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HONEYPOTS Mathew Benwell, Sunee Holland, Grant Pannell.

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Presentation on theme: "HONEYPOTS Mathew Benwell, Sunee Holland, Grant Pannell."— Presentation transcript:

1 HONEYPOTS Mathew Benwell, Sunee Holland, Grant Pannell

2 Introduction  What is a honeypot?  “An information system resource whose value lies in unauthorized or illicit use of that resource” (Spitzner 2003)  Types of honeypots  Production vs. Research Production – captures limited information, for mitigating risk, used in a corporate setting Research – captures lots of information, learn about threats, develop better protection  Prevention, detection, reaction Prevention – keeping a threat out Detection – sensing attacks, alerting admins Reaction – responding to a threat  Low-interaction, medium-interaction, high- interaction More detail later on  Implementations  Honeynets/honeyfarms Network of real computers, high risk, high information gain  Spamtraps Honeypot used to collect spam Usually e-mail addresses that prevent legitimate use to ensure all use is illegitimate Usenet newsgroups lure cross-posted spam  Virtualisation VMware honeyd  Fake APs  Fake web servers  Network services Emulate telnet, FTP, SMTP, POP3, HTTP  Multipurpose solutions Mantrap, Deception Toolkit, HOACD

3 Advantages/Disadvantages  Advantages  Data collection Only captures relevant data Small data sets High value  Minimise resource usage Less bandwidth or activity than other security implementations  Simplicity Less complex than other security mechanisms such as Intrusion Detection Systems Less chance of misconfiguration  Cost No need for high resource usage Depends on the application  Disadvantages  Single point of attack Useless if it is not attacked  Risk Have a risk of being exploited – depends on the type of honeypot More detail later on  Limited view Limited data – only captures what interacts with it and not the whole scope of the system  Cost Deployment costs, analysis costs Depends on the application

4 Security & Risks  3 Types of Honeypots Classified by Risk  Low-Interaction Emulated Services – No requests, only Connections  Medium-Interaction Emulated Services – Requests with Faked Responses  High-Interaction Software/Operating System Services – Direct access to data  Emulated Software and OS needs to be up-to-date, hardened Possible Exploitation  Access to OS Buffer Overruns, etc.  Always Monitor Honeypot  Can use IDS/Firewall between Hacker and Honeypot  Log Requests, Connections, Patterns  Lack of monitoring  What happens?  Virtualisation (VMWare, etc.)  Can help if resources limited  Leaves host intact, runs new OS on top running OS  Virtualisation software exploitable  Access to host OS  Secure Honeypot By:  Physical disconnection  DMZs and ACLs (Logical) Predict hacker entry point Put honeypot in same zone ACL to control access between DMZ and sensitive network ACL to filter honeypot traffic  Honeypot Compromised?  Identity found – send bogus data Emulated software not accurate  Exploit emulation/software/OS Disable Honeypot Remove Gathered Data Spam Relay, DoS, Attack Hosts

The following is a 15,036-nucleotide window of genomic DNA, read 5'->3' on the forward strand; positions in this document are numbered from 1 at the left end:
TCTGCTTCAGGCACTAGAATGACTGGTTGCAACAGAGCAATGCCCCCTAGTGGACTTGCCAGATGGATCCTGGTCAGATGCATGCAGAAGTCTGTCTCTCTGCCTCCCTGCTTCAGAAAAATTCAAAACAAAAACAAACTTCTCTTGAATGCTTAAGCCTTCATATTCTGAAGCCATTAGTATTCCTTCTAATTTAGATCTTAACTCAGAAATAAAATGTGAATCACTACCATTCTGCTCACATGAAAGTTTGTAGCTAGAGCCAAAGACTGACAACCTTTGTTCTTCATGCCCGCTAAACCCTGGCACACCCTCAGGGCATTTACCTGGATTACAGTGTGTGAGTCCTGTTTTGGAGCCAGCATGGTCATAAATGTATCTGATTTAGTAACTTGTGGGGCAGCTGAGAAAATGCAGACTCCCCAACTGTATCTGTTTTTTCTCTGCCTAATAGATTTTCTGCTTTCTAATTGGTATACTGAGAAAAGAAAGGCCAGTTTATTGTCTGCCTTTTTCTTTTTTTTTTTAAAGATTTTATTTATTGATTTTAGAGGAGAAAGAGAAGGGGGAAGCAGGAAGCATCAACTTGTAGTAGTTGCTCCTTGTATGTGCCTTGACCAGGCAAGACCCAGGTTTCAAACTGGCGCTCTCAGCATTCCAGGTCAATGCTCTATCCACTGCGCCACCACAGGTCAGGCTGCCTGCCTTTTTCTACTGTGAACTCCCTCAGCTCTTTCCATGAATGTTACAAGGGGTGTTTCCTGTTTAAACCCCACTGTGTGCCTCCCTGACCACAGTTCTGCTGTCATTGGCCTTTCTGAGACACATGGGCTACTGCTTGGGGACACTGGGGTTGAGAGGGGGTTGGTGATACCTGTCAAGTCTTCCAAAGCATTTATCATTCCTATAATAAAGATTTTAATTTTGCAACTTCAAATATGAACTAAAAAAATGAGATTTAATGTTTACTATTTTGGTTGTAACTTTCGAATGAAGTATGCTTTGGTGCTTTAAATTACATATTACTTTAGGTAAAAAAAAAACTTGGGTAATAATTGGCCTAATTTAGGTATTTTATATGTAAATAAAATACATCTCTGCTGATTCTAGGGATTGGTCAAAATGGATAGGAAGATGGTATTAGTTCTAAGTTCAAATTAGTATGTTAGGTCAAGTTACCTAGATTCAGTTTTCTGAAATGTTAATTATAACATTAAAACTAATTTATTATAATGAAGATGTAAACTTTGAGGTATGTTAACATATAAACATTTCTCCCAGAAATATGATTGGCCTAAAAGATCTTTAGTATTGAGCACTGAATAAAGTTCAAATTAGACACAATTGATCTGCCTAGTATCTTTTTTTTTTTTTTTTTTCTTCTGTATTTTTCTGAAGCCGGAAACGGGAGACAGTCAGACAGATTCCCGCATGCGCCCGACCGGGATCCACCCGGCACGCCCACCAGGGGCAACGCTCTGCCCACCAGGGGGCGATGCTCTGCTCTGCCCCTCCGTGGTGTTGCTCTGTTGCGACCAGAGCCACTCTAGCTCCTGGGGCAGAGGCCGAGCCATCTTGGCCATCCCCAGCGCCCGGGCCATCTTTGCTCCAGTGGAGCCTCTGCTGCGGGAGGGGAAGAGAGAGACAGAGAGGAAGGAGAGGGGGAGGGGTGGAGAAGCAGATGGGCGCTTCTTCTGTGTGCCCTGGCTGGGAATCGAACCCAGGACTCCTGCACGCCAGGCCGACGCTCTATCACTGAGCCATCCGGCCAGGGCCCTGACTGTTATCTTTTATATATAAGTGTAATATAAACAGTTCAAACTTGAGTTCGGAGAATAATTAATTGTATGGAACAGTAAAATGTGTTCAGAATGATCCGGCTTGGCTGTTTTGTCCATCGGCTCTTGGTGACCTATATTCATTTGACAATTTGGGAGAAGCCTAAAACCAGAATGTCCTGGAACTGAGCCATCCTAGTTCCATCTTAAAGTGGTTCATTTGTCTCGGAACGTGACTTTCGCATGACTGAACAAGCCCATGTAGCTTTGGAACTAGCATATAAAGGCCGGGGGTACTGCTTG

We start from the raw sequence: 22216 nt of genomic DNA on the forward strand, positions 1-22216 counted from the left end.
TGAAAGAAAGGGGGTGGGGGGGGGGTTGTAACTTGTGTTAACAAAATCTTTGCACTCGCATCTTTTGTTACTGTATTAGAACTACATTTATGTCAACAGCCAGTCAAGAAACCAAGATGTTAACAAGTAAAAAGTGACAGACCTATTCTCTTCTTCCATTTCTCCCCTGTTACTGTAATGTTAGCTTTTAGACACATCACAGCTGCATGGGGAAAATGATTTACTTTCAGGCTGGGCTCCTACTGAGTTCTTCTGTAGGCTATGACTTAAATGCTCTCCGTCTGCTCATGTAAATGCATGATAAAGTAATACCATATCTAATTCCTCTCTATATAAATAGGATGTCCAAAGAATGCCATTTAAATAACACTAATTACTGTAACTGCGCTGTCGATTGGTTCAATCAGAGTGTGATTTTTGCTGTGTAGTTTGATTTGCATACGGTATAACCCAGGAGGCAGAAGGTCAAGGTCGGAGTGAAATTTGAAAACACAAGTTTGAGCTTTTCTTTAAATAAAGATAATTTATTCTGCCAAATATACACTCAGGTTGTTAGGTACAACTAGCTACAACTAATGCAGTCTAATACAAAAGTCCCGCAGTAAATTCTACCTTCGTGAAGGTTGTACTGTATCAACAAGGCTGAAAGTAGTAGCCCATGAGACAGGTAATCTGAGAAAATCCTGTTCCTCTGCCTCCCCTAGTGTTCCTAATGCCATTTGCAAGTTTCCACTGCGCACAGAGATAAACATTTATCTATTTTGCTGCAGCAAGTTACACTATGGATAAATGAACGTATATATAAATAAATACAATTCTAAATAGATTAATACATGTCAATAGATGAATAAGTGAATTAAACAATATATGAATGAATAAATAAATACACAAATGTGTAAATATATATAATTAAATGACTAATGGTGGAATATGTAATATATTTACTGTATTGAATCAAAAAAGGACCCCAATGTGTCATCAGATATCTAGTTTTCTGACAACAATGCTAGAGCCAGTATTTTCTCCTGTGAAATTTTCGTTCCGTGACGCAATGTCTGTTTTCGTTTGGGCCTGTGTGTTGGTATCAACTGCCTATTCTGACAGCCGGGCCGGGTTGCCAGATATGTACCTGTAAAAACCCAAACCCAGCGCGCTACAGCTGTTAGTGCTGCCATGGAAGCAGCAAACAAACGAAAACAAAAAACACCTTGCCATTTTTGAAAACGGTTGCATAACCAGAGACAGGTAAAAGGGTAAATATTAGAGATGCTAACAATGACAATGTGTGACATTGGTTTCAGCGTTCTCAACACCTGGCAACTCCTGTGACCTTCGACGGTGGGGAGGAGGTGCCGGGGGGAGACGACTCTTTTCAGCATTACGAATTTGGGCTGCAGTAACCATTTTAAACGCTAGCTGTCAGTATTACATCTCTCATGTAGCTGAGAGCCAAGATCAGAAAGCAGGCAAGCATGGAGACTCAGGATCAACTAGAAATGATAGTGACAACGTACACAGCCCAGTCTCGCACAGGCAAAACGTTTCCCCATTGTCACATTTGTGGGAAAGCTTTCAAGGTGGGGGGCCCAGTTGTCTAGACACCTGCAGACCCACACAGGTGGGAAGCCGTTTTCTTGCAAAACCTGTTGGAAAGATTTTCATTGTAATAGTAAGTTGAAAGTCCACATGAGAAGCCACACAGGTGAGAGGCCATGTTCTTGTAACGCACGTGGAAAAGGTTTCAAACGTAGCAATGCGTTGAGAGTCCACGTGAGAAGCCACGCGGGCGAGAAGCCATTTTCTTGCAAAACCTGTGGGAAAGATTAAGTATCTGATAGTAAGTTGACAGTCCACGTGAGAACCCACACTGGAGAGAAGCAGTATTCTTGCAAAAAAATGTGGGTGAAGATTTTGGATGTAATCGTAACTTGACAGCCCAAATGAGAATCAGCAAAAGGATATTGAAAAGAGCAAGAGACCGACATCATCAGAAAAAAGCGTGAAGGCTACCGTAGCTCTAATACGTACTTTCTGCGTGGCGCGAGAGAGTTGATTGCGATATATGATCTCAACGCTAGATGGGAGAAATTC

5 Legal Issues & Evidence  Types of Evidence  Content Keystrokes, Actions, Requests, Credentials  Transactional Time, Duration, Protocol, Service, Source, Destination  Entrapment  May exclude evidence  May not be relevant Only applies if public law enforcement involved  Privacy  Laws against tracking real-time data  Law depends on location of honeypot and hacker  Production Honeypots – exempt by Service Provider Protection Law, maybe  Research Honeypots – depends if Transactional or Content data Content data more sensitive Prompt user that all activity is logged? No certain decision yet (2003)  Integrity of Evidence  Identity of Honeypot Compromised  Bogus Data & Patterns  Not all data sent to honeypot is malicious  Routine Network Broadcasts  Limited View on Network  May not be relevant to legitimate hosts  Always log! Checksums, Timestamps  Chain of Custody Documentation Preparation, Activities, Shutting Down, Copying, Analysis  Liability  If compromised, ensure honeypot not used to attack other hosts or organisations  Hacker liable? Administrator liable?  Yet to have certain decision (2003)  Cannot re-attack hacker, classed as DoS!

6 Recommendation  VMware - Research  High-Interaction Easy preservation of memory contents Easy duplication of disk contents System easily restored May be less likely to stand up in court Ensure host system is appropriately secured Use host integrity checks to verify host security  Honeyd - Production  Medium-Interaction Mimics any service Mimics multiple operating systems Not a full operating system so reduces some honeypot risks

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